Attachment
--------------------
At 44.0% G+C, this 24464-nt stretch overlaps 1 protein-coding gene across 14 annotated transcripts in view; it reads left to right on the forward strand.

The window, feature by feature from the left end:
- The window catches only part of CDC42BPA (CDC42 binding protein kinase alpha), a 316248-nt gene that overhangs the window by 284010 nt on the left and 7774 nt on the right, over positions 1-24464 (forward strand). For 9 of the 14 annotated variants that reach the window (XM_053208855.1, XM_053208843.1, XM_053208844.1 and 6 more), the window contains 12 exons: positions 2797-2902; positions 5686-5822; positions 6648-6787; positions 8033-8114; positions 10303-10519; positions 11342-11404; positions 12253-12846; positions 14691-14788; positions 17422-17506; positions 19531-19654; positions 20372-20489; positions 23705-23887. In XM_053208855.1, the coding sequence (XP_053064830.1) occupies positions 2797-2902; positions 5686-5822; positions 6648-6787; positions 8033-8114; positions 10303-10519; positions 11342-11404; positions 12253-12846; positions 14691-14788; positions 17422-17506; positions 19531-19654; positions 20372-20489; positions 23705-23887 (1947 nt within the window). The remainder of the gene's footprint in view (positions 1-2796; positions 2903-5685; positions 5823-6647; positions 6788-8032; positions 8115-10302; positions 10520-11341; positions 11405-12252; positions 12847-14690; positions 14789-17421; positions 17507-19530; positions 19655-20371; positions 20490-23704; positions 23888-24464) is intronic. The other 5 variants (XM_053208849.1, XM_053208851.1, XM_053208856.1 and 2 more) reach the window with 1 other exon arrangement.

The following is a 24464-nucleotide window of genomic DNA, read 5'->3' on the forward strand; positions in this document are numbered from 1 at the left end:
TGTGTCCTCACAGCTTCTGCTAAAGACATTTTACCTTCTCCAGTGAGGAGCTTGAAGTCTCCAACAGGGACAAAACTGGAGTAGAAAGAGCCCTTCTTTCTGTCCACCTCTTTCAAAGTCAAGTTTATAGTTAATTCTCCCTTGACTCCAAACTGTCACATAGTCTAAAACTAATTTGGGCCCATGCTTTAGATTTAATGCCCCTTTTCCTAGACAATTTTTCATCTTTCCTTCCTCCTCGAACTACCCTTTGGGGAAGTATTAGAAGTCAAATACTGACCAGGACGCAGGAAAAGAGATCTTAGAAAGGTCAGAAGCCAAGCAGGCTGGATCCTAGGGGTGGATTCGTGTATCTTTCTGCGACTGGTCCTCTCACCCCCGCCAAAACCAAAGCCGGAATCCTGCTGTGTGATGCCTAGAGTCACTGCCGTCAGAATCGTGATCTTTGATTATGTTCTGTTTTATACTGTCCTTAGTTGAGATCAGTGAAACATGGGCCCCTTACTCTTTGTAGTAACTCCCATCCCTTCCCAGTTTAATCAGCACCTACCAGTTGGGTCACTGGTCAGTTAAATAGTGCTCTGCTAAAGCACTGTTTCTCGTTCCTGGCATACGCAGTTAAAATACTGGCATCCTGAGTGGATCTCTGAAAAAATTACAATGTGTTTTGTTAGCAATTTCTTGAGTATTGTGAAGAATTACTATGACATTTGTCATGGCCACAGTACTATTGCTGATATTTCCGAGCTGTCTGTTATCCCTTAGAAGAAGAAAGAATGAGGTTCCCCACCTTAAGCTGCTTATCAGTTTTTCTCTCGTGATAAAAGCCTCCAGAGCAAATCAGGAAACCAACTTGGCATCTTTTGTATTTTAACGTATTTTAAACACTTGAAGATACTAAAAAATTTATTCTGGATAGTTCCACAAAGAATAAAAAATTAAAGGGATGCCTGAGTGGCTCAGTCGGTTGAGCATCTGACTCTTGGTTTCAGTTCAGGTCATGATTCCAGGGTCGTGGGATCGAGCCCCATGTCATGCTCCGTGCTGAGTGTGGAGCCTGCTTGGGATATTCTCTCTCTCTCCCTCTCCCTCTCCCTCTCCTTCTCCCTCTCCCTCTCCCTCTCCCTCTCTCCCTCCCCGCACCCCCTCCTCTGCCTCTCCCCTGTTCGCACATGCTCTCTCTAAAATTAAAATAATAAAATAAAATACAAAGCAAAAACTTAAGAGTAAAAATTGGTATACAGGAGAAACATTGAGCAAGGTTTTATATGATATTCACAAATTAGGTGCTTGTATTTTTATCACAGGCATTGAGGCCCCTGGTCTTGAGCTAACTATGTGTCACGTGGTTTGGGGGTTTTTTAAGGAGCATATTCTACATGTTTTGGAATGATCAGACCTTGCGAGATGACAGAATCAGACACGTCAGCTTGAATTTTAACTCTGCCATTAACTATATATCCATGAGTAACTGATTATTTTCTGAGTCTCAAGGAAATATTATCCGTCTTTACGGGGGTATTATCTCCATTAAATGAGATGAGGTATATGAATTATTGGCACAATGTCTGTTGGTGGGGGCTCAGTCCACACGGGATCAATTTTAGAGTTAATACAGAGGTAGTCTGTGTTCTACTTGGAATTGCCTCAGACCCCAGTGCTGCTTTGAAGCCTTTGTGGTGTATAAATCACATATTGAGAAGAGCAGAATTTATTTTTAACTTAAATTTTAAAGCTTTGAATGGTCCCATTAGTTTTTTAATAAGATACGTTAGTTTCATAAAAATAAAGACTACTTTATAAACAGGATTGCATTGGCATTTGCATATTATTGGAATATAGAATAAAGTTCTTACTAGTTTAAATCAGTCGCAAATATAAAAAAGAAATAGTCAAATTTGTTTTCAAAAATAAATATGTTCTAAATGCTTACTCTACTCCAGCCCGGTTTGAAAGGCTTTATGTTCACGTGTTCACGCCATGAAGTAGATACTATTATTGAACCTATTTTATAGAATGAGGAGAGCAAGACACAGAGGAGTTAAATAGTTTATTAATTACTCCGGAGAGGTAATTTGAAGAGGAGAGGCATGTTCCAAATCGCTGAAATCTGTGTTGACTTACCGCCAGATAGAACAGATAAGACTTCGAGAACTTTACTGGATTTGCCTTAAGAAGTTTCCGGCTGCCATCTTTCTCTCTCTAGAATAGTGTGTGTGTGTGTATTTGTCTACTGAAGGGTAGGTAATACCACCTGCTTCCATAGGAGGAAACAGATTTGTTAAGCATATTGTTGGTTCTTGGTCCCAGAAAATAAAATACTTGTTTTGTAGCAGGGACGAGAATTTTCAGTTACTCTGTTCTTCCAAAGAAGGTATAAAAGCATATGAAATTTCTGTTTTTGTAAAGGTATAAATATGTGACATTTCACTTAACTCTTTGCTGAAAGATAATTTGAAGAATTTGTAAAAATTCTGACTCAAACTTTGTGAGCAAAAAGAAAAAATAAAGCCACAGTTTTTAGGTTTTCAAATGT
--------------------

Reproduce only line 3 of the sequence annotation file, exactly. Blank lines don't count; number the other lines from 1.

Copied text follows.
- The window catches only part of CDC42BPA (CDC42 binding protein kinase alpha), a 316248-nt gene that overhangs the window by 284010 nt on the left and 7774 nt on the right, over positions 1-24464 (forward strand). For 9 of the 14 annotated variants that reach the window (XM_053208855.1, XM_053208843.1, XM_053208844.1 and 6 more), the window contains 12 exons: positions 2797-2902; positions 5686-5822; positions 6648-6787; positions 8033-8114; positions 10303-10519; positions 11342-11404; positions 12253-12846; positions 14691-14788; positions 17422-17506; positions 19531-19654; positions 20372-20489; positions 23705-23887. In XM_053208855.1, the coding sequence (XP_053064830.1) occupies positions 2797-2902; positions 5686-5822; positions 6648-6787; positions 8033-8114; positions 10303-10519; positions 11342-11404; positions 12253-12846; positions 14691-14788; positions 17422-17506; positions 19531-19654; positions 20372-20489; positions 23705-23887 (1947 nt within the window). The remainder of the gene's footprint in view (positions 1-2796; positions 2903-5685; positions 5823-6647; positions 6788-8032; positions 8115-10302; positions 10520-11341; positions 11405-12252; positions 12847-14690; positions 14789-17421; positions 17507-19530; positions 19655-20371; positions 20490-23704; positions 23888-24464) is intronic. The other 5 variants (XM_053208849.1, XM_053208851.1, XM_053208856.1 and 2 more) reach the window with 1 other exon arrangement.